Non-invasive selection of embryos – metabolomics and NI-PGT – Dr Santiago Munné, Yale University and Overture Life, USA

This talk will help delegates appreciate the uses and shortcomings of current invasive PGT, of non-invasive PGT and to evaluate the potential use of metabolomics.

Dr Santiago Munné gained his PhD in genetics from the University of Pittsburgh and joined Dr Jacques Cohen at Cornell University Medical College (NY), where he developed the first Preimplantation Genetic Testing (PGT) method to detect chromosome abnormalities (1993), for which he received prizes in 1994 and 1995 by SART. Dr Munné became the Director of PGT at The Institute for Reproductive Medicine and Science of Saint Barnabas in 1995 where he developed the first test to detect chromosome translocations (1996 SART prize), as well as demonstrating a significant decrease in spontaneous abortions after PGT (1998 SART prize). His team and collaborators were the first to suggest and demonstrate higher implantation rates, lower rates of spontaneous abortions as well as trisomic offspring after PGT.

In 2001, Dr Munné co-founded Reprogenetics with Jacques Cohen and David Sable. He directed the company until 2016 and saw its expansion to four continents. Reprogenetics was the first US commercial PGT lab and the market leader until it was sold to in 2016 to Cooper Companies (NYSE: COO). During this time Reprogenetics performed over 100K PGT cycles and its research focused in using comprehensive genetic analysis of embryos to improve pregnancy outcomes and diminish the risk of miscarriages and inherited disorders. Dr Munné and co-researchers have been rewarded with SART or ASRM prize papers in 2005, 2015, 2016, and 2020, and he has received The ASRM Star Award consecutively for the years 2011-2020.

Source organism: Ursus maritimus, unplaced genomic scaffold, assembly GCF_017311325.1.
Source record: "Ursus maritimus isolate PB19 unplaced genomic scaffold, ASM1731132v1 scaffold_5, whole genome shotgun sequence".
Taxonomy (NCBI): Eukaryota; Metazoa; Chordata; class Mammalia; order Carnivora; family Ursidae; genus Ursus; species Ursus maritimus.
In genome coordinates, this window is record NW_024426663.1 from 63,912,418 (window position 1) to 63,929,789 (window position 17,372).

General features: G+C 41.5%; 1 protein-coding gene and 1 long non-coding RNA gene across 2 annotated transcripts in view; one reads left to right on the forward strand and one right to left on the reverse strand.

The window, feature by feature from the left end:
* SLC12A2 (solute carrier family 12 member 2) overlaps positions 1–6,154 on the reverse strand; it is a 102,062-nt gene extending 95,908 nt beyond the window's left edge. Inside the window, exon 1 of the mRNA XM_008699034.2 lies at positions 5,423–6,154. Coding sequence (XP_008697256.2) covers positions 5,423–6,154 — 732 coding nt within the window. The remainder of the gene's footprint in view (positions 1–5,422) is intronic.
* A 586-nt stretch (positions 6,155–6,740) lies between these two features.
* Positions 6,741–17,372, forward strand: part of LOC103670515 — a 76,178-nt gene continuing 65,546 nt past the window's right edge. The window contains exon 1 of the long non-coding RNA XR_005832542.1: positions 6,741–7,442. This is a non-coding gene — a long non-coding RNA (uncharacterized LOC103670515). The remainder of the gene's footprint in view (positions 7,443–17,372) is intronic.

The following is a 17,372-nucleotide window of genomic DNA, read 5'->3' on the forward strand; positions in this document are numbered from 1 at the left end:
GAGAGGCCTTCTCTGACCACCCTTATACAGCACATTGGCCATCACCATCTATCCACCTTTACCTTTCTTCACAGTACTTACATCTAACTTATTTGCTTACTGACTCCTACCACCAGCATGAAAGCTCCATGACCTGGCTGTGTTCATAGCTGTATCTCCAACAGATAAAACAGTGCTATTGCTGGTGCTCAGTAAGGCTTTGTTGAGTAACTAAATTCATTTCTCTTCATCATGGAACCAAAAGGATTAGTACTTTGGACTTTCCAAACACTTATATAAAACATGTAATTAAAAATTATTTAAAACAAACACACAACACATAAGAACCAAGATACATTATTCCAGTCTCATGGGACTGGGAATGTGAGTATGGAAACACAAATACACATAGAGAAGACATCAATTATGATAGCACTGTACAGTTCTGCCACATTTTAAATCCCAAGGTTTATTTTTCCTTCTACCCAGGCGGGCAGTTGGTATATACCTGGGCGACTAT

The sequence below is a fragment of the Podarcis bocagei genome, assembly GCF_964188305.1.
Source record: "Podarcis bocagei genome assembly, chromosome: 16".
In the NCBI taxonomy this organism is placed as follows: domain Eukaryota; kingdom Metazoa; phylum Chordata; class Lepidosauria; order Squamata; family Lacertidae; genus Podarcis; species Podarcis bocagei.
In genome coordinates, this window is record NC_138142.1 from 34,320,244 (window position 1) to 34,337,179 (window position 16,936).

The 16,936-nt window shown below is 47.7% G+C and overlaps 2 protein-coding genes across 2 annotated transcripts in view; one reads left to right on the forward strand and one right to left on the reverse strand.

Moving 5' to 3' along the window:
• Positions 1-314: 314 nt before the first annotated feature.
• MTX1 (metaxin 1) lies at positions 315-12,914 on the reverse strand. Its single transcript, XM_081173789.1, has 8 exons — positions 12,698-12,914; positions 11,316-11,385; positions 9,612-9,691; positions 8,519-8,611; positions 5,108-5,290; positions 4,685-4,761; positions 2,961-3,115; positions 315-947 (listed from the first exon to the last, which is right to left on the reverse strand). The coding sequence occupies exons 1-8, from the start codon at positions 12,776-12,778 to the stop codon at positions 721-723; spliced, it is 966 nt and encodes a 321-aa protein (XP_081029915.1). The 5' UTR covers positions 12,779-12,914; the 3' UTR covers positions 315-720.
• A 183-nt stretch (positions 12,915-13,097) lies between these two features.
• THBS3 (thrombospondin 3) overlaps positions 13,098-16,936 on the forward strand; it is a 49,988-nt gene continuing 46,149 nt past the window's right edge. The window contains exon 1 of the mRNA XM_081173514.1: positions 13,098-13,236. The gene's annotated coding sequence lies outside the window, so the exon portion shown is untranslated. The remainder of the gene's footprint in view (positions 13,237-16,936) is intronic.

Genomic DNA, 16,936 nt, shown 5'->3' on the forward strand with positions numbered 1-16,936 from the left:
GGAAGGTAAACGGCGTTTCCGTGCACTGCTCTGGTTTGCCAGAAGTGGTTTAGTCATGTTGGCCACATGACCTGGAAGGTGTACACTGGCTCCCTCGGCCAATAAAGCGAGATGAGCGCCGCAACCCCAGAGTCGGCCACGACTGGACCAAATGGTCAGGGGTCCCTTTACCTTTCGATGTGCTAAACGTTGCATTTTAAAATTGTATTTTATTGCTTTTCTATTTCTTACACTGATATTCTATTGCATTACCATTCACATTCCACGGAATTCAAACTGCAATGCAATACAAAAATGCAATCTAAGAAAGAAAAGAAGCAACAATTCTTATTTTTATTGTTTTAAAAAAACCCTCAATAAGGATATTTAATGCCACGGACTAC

In 2011 Dr Munné co-founded with Alex Bisignano the genomics company Recombine offering carrier screening for over 300 genes. Part of the company was sold in 2016 also to Cooper Companies (NYSE: COO), and the rest spun off as Phosphorous, a genomics company co-founded by Dr Munné and Alex Bisignano, which recently launched a comprehensive germ-line panel of 400 genes (Phosphorus-One). In addition, in 2017 Dr Munné co-founded MedAnswers with CEO Alice Crisci, an infertility digital health platform connecting patients with specialists. With the CooperSurgical purchase of Reprogenetics, Recombine and Genesis Genetics, in 10/2016 Dr Munné’s became the Chief Scientific Officer of CooperGenomics, a title that he held until Dec 2017 when he joined with Martin Varsavsky and Joson Horcajadas to co-found Overture Life, a company focused on automating the ART Laboratory. He is also an adjunct professor at Yale University Dept of Ob/Gyn and Reprod Sci., and is co-founder of HoMu, a company accelerator focused on early-stage biomedical research.

Current research interests are non-invasive screening of embryos and automation of assisted reproduction technologies to avoid errors and provide consistency and better outcomes. Dr Munné has published over 260 peer-reviewed scientific publications, and is a frequent lecturer, both nationally and internationally. He is Co-founder of the Preimplantation Genetic Diagnosis International Society (PGDIS) and has served as President and BOD. He is also serving in several BOAs and BODs of private companies.

Big Data – promise and pitfalls – Timandra Harkness, Writer and Broadcaster, UK

This talk will cover:
• What Big Data can tell us.
• What Big Data cannot tell us.
• How to tell the difference.

Timandra Harkness writes and presents BBC Radio 4 documentaries including Data, Data Everywhere, Supersense Me and Divided Nation, and the series FutureProofing, How To Disagree and forthcoming Steelmanning.

Timandra formed the UK’s first comedy science double-act with neuroscientist Dr Helen Pilcher and has performed scientific and mathematical comedy from Adelaide, Australia to Pittsburgh, USA. Her Edinburgh Festival Fringe hits include Your Days Are Numbered: the maths of death, Brainsex, and Take A Risk.

Timandra is a fellow of the Royal Statistical Society, and a member of their Special Interest Group on Data Ethics. Her book Big Data: does size matter? was published by Bloomsbury Sigma in 2016.